v x [ ] = Gyro y [ ] - Offset y S · f v y [ ] = Gyro x [ ] - Offset x S · f
where vx[i] and vy[i] are the x- and y-components of the velocity of an image point, S is a parameter proportional to the sensitivity of the gyros, f is the optical zoom of the camera (i.e., the effective focal length), and Offsetx and Offsety are the bias offsets of the x- and y-gyros (i.e. the values measured when the gyros are not rotating about their sensitive axes.) Values for S, Offsetx, and Offsety can be determined or can be estimated.

With the sampling interval represented by dt, if an image point with intensity I spends time dt at pixel [n,m], it contributes I*dt to the pixel value. In at least one embodiment, given the gyroscope information, a PSF, H[n,m], can be calculated as follows (using pseudocode):

Initialization:

H[n,m]=0 for all n,m;

x=0;

y=0;

for (i=1; i<=N; i++) {

    • x=x+vx[i]·dt;
    • y=y+vy[i]·dt;
    • m=round(x);
    • m=round(y);
    • H[n,m]=H[n,m]+dt;

}

If a third gyro measuring the angular velocity along the z-axis (which is perpendicular to the sensor plane) is used, the PSF may be space dependent.

In some embodiments, more than one PSF may be determined. In some of these embodiments, each of the PSFs can be associated with different portions of the image. In other embodiments, two or more PSFs (e.g., PSFs with a different number of coefficients zeroed) may be determined for the same image or portion(s) of an image.

Once the PSF is determined, an adaptive deblurring filter, based on the calculated PSF, can be applied to the image (or to one or more portions of the image). In at least some embodiments, the selection of a filter may also be based on the signal-to-noise ratio of the image.

Examples of suitable filters include the Wiener filter, the Lucy-Richardson filter, the inverse filter, the pseudoinverse filter, the regularized filter, and the like. As an example, the 2D Fourier transform of the Wiener filter, Hw(u,v) can be written as:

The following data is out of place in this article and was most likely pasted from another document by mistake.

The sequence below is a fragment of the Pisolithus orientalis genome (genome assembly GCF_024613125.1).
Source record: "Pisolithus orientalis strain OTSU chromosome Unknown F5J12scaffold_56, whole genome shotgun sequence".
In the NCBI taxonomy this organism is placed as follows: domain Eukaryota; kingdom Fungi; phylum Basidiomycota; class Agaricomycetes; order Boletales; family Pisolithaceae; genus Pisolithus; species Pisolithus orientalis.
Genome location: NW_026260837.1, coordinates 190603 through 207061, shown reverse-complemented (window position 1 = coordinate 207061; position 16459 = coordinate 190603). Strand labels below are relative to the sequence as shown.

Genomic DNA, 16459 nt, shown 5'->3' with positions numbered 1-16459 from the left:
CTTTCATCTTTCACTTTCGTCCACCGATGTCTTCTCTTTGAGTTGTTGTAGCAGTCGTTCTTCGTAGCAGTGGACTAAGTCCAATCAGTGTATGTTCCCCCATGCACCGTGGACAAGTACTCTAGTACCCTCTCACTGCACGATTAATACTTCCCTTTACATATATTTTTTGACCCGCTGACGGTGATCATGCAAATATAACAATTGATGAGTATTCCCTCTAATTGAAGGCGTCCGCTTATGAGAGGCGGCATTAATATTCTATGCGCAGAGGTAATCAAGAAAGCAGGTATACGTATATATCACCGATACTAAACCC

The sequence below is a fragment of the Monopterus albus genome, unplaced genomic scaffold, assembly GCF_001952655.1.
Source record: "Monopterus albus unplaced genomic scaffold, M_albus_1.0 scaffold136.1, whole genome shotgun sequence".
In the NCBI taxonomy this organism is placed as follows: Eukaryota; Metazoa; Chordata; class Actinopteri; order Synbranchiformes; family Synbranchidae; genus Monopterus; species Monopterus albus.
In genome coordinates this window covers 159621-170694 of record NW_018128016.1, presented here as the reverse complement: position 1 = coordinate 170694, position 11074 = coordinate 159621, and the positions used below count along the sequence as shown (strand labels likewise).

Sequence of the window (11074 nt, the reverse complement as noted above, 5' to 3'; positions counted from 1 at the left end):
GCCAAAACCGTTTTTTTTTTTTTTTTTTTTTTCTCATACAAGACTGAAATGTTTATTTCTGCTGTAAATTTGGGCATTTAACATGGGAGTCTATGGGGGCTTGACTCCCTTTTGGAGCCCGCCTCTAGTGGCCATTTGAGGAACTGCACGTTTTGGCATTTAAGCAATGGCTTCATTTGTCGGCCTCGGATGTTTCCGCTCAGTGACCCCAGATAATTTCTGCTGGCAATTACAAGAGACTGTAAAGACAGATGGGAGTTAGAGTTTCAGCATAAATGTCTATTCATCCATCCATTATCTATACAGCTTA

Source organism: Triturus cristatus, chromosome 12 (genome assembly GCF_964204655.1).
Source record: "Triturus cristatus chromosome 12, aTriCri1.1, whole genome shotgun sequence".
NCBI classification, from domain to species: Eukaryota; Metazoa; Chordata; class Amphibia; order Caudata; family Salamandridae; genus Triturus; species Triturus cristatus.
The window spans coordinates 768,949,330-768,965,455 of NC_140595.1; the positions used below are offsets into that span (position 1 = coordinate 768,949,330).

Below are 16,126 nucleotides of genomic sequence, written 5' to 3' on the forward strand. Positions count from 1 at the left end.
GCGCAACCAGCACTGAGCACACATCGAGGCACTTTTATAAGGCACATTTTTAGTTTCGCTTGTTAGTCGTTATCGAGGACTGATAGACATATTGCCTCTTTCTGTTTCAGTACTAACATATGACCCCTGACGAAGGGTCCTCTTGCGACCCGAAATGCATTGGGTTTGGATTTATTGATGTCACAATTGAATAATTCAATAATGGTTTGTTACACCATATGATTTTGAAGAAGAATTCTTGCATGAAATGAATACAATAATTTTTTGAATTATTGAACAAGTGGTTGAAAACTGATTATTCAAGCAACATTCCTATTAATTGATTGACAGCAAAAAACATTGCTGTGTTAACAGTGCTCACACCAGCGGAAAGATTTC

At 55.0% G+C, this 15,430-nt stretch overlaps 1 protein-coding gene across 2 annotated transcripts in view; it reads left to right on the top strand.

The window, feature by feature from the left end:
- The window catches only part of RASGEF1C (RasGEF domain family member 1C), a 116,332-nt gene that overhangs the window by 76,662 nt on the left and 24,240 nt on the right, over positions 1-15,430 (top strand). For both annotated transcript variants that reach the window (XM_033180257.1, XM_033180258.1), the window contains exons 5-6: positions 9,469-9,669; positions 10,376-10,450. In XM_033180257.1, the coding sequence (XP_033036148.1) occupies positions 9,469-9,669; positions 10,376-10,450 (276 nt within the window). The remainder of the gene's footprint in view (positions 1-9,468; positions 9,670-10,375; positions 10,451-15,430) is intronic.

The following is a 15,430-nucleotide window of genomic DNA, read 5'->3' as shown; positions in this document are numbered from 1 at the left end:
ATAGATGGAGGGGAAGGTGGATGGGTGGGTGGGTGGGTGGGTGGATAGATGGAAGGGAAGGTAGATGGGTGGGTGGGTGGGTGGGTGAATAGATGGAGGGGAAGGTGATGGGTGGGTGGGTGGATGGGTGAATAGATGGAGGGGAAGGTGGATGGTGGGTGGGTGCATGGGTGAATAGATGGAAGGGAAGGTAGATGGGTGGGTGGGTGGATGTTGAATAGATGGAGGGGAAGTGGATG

H w ( u , v ) = H * ( u , v ) · P I ( u , v ) H ( u , v ) 2 · P I ( u , v ) + P n ( u , v )
where PI(u,v) and Pn(u,v) are the power spectral densities of the unblurred image and the noise, respectively, H(u,v) is the 2D Fourier transform of the PSF, and H*(u,v) is the complex conjugate of H(u,v). It will be recognized that in some embodiments more than one filter can be used. The different filters can be applied to different portions of the image (e.g., a different filter might be used for faces) or multiple filters can be applied to the entire image or the same portions of the image. In these latter embodiments, there may be more than one filtered image generated.

In addition, one or more other filters may be applied before or after applying a filter based on the PSF. These filters may be used to alter features of the image data. For example, the non-linear mapping Y=f(X) may be performed on pixel values prior to applying a filter based on the PSF. The pixel values can be, for example, the luminance values, but other domains are also possible. In at least some embodiments, the mapping f−1, which is inverse to f, may be performed on the image after filtering with the filter that is based on the PSF, as described above.

In at least some embodiments, the non-linear mapping stretches some portions of the pixel range and shrinks other portions. As examples, a mapping f1 stretches the dark part of the pixel range and shrinks the bright part and a mapping f2 stretches the bright part of the pixel range and shrinks the dark part. Applying f1 to an image (or portion of an image), on one hand, may reduce the influence that bright pixels exert on neighboring dark pixel, but on the other hand, amplify the influence that dark pixels exert on neighboring bright pixels. Consequently, the filtered image may have fewer artifacts in dark areas, but more artifacts in bright areas. Applying f2 to an image (or portion of an image), on one hand, may reduce the influence that dark pixels exert on neighboring bright pixel, but on the other hand, amplify the influence that bright pixels exert on neighboring dark pixels. Consequently, the filtered image may have fewer artifacts in bright areas, but more artifacts in dark areas. In at least one embodiment, the mapping corresponding to f1 is used in dark areas near edges, whereas the mapping corresponding to f2 is used in bright areas near edges. A specific example of mappings f1 and f2 is the inverse gamma correction with different values of gamma (gamma being, for instance, 1 for f1 and 0.5 for f2).

Once the filtered image, F(i,j) is obtained, the image can be processed by blending the filtered image F(i,j) with the original image I(i,j) to generate a processed image O(i,j). In at least some embodiments, the blending can be achieved according to the following equation: